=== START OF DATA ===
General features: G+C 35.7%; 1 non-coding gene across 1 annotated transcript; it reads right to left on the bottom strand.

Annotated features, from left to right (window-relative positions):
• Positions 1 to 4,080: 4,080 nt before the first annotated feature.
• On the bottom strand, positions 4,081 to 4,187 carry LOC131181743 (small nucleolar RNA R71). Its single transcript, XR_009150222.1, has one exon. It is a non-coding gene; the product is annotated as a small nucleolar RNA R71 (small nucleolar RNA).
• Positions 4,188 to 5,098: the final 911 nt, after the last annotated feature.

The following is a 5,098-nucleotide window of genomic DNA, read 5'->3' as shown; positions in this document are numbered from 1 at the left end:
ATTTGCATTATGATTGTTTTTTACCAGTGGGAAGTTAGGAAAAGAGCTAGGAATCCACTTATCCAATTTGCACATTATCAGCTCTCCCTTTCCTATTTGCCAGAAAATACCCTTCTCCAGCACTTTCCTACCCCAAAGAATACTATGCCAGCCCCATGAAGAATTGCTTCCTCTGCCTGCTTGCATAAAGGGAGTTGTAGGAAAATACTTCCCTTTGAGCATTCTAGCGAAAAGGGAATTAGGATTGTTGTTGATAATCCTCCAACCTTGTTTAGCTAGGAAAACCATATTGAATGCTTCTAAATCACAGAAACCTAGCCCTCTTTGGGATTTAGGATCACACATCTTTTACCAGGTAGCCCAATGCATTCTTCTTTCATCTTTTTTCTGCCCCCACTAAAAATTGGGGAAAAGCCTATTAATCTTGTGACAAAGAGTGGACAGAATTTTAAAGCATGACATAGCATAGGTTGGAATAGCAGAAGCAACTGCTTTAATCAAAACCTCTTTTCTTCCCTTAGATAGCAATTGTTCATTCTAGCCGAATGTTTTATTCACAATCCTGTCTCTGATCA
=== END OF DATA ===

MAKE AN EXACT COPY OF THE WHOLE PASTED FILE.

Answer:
General features: G+C 35.7%; 1 non-coding gene across 1 annotated transcript; it reads right to left on the bottom strand.

Annotated features, from left to right (window-relative positions):
• Positions 1 to 4,080: 4,080 nt before the first annotated feature.
• On the bottom strand, positions 4,081 to 4,187 carry LOC131181743 (small nucleolar RNA R71). Its single transcript, XR_009150222.1, has one exon. It is a non-coding gene; the product is annotated as a small nucleolar RNA R71 (small nucleolar RNA).
• Positions 4,188 to 5,098: the final 911 nt, after the last annotated feature.

The following is a 5,098-nucleotide window of genomic DNA, read 5'->3' as shown; positions in this document are numbered from 1 at the left end:
ATTTGCATTATGATTGTTTTTTACCAGTGGGAAGTTAGGAAAAGAGCTAGGAATCCACTTATCCAATTTGCACATTATCAGCTCTCCCTTTCCTATTTGCCAGAAAATACCCTTCTCCAGCACTTTCCTACCCCAAAGAATACTATGCCAGCCCCATGAAGAATTGCTTCCTCTGCCTGCTTGCATAAAGGGAGTTGTAGGAAAATACTTCCCTTTGAGCATTCTAGCGAAAAGGGAATTAGGATTGTTGTTGATAATCCTCCAACCTTGTTTAGCTAGGAAAACCATATTGAATGCTTCTAAATCACAGAAACCTAGCCCTCTTTGGGATTTAGGATCACACATCTTTTACCAGGTAGCCCAATGCATTCTTCTTTCATCTTTTTTCTGCCCCCACTAAAAATTGGGGAAAAGCCTATTAATCTTGTGACAAAGAGTGGACAGAATTTTAAAGCATGACATAGCATAGGTTGGAATAGCAGAAGCAACTGCTTTAATCAAAACCTCTTTTCTTCCCTTAGATAGCAATTGTTCATTCTAGCCGAATGTTTTATTCACAATCCTGTCTCTGATCA